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The Red Tide Phenomenon

Olivia Hemmings, Staff Writer

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Red Tide:

noun

A discoloration of water caused by a bloom of toxic red dinoflagellates.

 

Simple plants that inhabit seas and lakes grow out of control, harming fish, shellfish, marine mammals, and birds. The human illnesses caused by Harmful Algae Blooms, though rare, can be debilitating or even fatal. This naturally occurring phenomenon has been seen in southwestern Florida as early as the 1700’s, typically appearing in late summer or early fall and retreating within the following season.

This year’s cycle, however, is raising concerns among scientists, environmentalists, and the public alike. Allen Foley, a wildlife biologist at the Florida Fish and Wildlife Conservation Commission stated that “It’s the longest and strongest [red tide] since 2006, when it lasted 17 months”. Scientists generally agree that these blooms are getting worse, intensified by agricultural runoff and warming weather. This sparks national concern because it not only affects the health of people and marine ecosystems, but could exterminate entire aquatic species.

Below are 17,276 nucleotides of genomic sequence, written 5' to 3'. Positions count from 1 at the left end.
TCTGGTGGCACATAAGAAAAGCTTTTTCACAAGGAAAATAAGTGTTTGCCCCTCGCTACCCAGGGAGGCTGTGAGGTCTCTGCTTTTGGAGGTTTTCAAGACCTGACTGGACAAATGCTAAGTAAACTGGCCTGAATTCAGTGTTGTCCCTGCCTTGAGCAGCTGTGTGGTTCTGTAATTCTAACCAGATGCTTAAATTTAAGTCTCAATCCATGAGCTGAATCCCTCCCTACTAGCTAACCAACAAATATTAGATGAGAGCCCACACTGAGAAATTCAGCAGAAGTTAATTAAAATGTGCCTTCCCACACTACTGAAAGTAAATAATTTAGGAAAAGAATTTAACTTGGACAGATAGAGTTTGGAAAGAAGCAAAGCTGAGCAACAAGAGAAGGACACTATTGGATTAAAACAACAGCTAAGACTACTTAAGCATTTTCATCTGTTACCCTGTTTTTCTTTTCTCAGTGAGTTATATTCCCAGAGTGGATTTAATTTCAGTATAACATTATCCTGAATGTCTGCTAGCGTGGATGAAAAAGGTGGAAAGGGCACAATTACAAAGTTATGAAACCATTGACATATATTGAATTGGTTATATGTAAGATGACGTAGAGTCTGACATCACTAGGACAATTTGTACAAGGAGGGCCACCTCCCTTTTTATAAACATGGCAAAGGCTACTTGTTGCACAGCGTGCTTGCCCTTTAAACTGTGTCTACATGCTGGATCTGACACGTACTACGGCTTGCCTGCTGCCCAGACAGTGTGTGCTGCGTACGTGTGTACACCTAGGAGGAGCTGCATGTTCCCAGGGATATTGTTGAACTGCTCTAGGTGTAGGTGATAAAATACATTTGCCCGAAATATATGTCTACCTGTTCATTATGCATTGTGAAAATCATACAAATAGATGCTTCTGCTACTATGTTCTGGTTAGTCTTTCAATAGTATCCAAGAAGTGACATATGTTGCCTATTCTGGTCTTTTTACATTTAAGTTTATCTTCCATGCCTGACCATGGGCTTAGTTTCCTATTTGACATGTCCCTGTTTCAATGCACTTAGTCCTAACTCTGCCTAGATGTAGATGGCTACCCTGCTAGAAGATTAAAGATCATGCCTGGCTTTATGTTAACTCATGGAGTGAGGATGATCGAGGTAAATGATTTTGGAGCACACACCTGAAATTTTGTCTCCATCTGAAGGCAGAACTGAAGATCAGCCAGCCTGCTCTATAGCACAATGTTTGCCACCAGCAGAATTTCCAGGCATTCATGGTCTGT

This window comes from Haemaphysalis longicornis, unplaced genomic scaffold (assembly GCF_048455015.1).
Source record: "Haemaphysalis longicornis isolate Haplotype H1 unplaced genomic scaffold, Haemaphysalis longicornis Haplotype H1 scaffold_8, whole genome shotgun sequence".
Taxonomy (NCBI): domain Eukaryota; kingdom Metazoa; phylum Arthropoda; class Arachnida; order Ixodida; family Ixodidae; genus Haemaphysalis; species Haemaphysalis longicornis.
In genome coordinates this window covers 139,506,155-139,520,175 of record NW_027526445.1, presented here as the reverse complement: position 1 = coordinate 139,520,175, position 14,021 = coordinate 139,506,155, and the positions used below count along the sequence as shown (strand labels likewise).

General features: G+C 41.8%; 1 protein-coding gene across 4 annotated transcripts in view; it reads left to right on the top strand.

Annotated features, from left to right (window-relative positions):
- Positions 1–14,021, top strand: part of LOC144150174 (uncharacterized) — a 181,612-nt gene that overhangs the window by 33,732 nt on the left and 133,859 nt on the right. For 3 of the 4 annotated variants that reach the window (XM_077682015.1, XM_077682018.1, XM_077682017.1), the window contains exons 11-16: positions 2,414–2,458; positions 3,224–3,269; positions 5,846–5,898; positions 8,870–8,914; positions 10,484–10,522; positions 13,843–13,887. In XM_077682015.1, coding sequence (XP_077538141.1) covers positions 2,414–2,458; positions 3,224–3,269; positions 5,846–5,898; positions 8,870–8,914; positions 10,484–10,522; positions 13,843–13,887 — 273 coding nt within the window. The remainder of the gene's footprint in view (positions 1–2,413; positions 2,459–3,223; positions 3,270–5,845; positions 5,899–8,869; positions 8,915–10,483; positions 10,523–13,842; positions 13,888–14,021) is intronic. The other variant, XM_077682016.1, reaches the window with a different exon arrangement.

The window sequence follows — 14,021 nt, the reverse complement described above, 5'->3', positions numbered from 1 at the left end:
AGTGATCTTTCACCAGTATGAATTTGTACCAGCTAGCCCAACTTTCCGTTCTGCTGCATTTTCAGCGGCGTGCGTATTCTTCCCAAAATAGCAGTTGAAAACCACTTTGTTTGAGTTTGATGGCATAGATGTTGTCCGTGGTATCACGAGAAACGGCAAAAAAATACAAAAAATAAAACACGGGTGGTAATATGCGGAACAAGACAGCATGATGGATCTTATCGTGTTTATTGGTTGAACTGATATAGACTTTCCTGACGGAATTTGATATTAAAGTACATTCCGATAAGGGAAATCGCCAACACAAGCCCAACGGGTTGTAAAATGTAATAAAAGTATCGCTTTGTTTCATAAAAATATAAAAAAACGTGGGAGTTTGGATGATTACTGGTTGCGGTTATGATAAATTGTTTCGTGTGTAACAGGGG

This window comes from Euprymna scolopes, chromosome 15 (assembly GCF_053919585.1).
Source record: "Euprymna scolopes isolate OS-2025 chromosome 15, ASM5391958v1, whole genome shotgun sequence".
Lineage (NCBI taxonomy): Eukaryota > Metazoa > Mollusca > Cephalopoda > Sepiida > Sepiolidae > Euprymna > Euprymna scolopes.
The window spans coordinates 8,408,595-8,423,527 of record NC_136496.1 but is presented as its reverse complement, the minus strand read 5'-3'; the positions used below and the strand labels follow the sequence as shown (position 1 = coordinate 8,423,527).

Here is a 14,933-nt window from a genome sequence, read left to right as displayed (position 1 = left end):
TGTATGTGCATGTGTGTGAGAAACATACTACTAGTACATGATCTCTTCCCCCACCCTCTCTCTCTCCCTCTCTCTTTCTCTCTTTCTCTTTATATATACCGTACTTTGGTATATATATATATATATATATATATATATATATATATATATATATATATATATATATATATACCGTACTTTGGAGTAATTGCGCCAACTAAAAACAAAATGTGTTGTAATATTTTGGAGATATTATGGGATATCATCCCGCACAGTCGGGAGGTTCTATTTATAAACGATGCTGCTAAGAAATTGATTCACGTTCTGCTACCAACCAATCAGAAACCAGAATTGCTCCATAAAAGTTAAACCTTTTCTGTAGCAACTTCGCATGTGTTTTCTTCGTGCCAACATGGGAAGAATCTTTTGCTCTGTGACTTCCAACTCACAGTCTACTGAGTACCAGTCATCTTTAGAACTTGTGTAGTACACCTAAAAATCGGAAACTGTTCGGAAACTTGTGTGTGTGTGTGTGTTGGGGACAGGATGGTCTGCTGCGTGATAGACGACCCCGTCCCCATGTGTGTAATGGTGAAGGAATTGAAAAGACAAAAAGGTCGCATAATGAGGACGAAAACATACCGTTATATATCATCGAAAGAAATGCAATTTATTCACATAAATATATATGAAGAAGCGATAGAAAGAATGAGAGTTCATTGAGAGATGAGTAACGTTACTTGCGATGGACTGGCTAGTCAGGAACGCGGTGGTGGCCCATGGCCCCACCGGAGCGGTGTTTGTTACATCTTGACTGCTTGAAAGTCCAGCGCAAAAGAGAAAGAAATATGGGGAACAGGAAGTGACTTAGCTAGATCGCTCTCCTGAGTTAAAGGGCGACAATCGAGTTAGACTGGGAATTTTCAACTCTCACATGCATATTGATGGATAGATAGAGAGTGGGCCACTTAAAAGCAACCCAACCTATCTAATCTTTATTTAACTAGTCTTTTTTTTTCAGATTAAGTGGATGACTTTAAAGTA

Already threatened turtle species have tragically been affected the most, with 354 sea turtles found killed, injured or sick since July; an all-time high for a single red tide, Mr. Foley said. Florida manatees have also suffered greatly – 115 found dead. Larry Brand, a professor of marine biology and ecology at the University of Miami, explained that red tides are about 15 times worse than they were 50 years ago, due to man-made nutrients, the amount of which continues to grow as coastal areas become more developed. Discharge into these major lakes, where adjacent land has high concentrations of phosphorus and nitrogen from fertilizers has increased as well.

“The large increase in runoff this year has led to the red tide getting pretty bad,” stated Foley.

This bloom, like many HABs, is caused by microscopic algae that produce toxins which kill fish and make shellfish deadly to anything that consume them, while the surrounding plants absorb the poisoned water, rendering them toxic as well. The toxins could also make surrounding air nearly impossible to breathe. This bloom of algae, much like the name suggests, causes ocean waters to turn a deep red. Both a scientific concern and an ominous sign of what environmental problems are yet to come.

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The Red Tide Phenomenon